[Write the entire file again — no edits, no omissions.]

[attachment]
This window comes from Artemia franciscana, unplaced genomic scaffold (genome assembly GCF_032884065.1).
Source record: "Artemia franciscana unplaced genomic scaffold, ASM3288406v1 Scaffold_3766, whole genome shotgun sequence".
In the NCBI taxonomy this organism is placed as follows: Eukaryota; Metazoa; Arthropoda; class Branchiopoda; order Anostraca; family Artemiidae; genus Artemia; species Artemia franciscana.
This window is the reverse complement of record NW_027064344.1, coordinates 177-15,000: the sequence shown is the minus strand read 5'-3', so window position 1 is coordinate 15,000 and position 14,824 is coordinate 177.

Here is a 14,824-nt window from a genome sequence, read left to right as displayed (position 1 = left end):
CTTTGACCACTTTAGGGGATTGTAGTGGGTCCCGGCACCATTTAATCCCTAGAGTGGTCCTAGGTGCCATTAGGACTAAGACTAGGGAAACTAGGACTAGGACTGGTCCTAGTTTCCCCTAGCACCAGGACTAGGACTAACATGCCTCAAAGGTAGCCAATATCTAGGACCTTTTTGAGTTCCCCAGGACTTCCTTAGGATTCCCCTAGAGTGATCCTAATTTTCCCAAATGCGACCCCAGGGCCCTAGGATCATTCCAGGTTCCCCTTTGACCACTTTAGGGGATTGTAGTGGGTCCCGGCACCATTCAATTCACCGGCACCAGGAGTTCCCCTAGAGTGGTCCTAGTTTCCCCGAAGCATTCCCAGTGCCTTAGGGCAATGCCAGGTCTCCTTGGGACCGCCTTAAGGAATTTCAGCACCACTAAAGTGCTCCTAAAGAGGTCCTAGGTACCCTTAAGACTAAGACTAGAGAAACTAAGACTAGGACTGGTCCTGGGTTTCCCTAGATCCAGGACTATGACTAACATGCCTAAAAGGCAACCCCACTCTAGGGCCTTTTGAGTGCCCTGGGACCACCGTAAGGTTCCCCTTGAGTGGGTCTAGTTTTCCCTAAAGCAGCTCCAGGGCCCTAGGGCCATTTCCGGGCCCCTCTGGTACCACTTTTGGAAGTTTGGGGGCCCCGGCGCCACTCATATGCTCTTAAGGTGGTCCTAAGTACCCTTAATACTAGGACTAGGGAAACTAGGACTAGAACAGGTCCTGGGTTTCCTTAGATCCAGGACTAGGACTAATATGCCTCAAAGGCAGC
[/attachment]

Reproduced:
This window comes from Artemia franciscana, unplaced genomic scaffold (genome assembly GCF_032884065.1).
Source record: "Artemia franciscana unplaced genomic scaffold, ASM3288406v1 Scaffold_3766, whole genome shotgun sequence".
In the NCBI taxonomy this organism is placed as follows: Eukaryota; Metazoa; Arthropoda; class Branchiopoda; order Anostraca; family Artemiidae; genus Artemia; species Artemia franciscana.
This window is the reverse complement of record NW_027064344.1, coordinates 177-15,000: the sequence shown is the minus strand read 5'-3', so window position 1 is coordinate 15,000 and position 14,824 is coordinate 177.

Here is a 14,824-nt window from a genome sequence, read left to right as displayed (position 1 = left end):
CTTTGACCACTTTAGGGGATTGTAGTGGGTCCCGGCACCATTTAATCCCTAGAGTGGTCCTAGGTGCCATTAGGACTAAGACTAGGGAAACTAGGACTAGGACTGGTCCTAGTTTCCCCTAGCACCAGGACTAGGACTAACATGCCTCAAAGGTAGCCAATATCTAGGACCTTTTTGAGTTCCCCAGGACTTCCTTAGGATTCCCCTAGAGTGATCCTAATTTTCCCAAATGCGACCCCAGGGCCCTAGGATCATTCCAGGTTCCCCTTTGACCACTTTAGGGGATTGTAGTGGGTCCCGGCACCATTCAATTCACCGGCACCAGGAGTTCCCCTAGAGTGGTCCTAGTTTCCCCGAAGCATTCCCAGTGCCTTAGGGCAATGCCAGGTCTCCTTGGGACCGCCTTAAGGAATTTCAGCACCACTAAAGTGCTCCTAAAGAGGTCCTAGGTACCCTTAAGACTAAGACTAGAGAAACTAAGACTAGGACTGGTCCTGGGTTTCCCTAGATCCAGGACTATGACTAACATGCCTAAAAGGCAACCCCACTCTAGGGCCTTTTGAGTGCCCTGGGACCACCGTAAGGTTCCCCTTGAGTGGGTCTAGTTTTCCCTAAAGCAGCTCCAGGGCCCTAGGGCCATTTCCGGGCCCCTCTGGTACCACTTTTGGAAGTTTGGGGGCCCCGGCGCCACTCATATGCTCTTAAGGTGGTCCTAAGTACCCTTAATACTAGGACTAGGGAAACTAGGACTAGAACAGGTCCTGGGTTTCCTTAGATCCAGGACTAGGACTAATATGCCTCAAAGGCAGC